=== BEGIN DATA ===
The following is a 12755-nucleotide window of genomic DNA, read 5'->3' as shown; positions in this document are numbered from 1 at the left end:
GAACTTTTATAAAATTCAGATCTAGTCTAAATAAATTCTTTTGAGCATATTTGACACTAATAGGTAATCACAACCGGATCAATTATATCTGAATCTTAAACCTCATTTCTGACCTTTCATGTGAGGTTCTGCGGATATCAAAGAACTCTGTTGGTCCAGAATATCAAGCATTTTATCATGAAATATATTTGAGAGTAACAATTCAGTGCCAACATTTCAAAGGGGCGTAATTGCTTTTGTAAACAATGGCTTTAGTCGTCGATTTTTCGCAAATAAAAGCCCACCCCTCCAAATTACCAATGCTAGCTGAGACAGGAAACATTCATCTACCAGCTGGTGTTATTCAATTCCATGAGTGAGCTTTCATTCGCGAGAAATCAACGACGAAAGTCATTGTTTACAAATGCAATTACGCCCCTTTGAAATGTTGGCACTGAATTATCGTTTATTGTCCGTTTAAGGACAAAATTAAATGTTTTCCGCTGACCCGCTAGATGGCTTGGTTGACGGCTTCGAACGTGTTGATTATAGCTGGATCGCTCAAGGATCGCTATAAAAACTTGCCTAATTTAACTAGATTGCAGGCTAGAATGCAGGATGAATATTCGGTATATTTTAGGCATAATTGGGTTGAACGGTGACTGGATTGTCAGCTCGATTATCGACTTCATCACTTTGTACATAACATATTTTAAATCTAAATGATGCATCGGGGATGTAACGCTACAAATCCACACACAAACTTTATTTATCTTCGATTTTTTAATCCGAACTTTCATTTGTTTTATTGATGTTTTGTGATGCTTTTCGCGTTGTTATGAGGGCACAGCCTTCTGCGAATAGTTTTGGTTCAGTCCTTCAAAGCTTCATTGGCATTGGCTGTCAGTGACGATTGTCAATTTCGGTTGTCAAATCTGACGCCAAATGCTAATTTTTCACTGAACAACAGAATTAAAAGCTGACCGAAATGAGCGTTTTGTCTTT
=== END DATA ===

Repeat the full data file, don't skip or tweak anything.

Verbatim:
The following is a 12755-nucleotide window of genomic DNA, read 5'->3' as shown; positions in this document are numbered from 1 at the left end:
GAACTTTTATAAAATTCAGATCTAGTCTAAATAAATTCTTTTGAGCATATTTGACACTAATAGGTAATCACAACCGGATCAATTATATCTGAATCTTAAACCTCATTTCTGACCTTTCATGTGAGGTTCTGCGGATATCAAAGAACTCTGTTGGTCCAGAATATCAAGCATTTTATCATGAAATATATTTGAGAGTAACAATTCAGTGCCAACATTTCAAAGGGGCGTAATTGCTTTTGTAAACAATGGCTTTAGTCGTCGATTTTTCGCAAATAAAAGCCCACCCCTCCAAATTACCAATGCTAGCTGAGACAGGAAACATTCATCTACCAGCTGGTGTTATTCAATTCCATGAGTGAGCTTTCATTCGCGAGAAATCAACGACGAAAGTCATTGTTTACAAATGCAATTACGCCCCTTTGAAATGTTGGCACTGAATTATCGTTTATTGTCCGTTTAAGGACAAAATTAAATGTTTTCCGCTGACCCGCTAGATGGCTTGGTTGACGGCTTCGAACGTGTTGATTATAGCTGGATCGCTCAAGGATCGCTATAAAAACTTGCCTAATTTAACTAGATTGCAGGCTAGAATGCAGGATGAATATTCGGTATATTTTAGGCATAATTGGGTTGAACGGTGACTGGATTGTCAGCTCGATTATCGACTTCATCACTTTGTACATAACATATTTTAAATCTAAATGATGCATCGGGGATGTAACGCTACAAATCCACACACAAACTTTATTTATCTTCGATTTTTTAATCCGAACTTTCATTTGTTTTATTGATGTTTTGTGATGCTTTTCGCGTTGTTATGAGGGCACAGCCTTCTGCGAATAGTTTTGGTTCAGTCCTTCAAAGCTTCATTGGCATTGGCTGTCAGTGACGATTGTCAATTTCGGTTGTCAAATCTGACGCCAAATGCTAATTTTTCACTGAACAACAGAATTAAAAGCTGACCGAAATGAGCGTTTTGTCTTT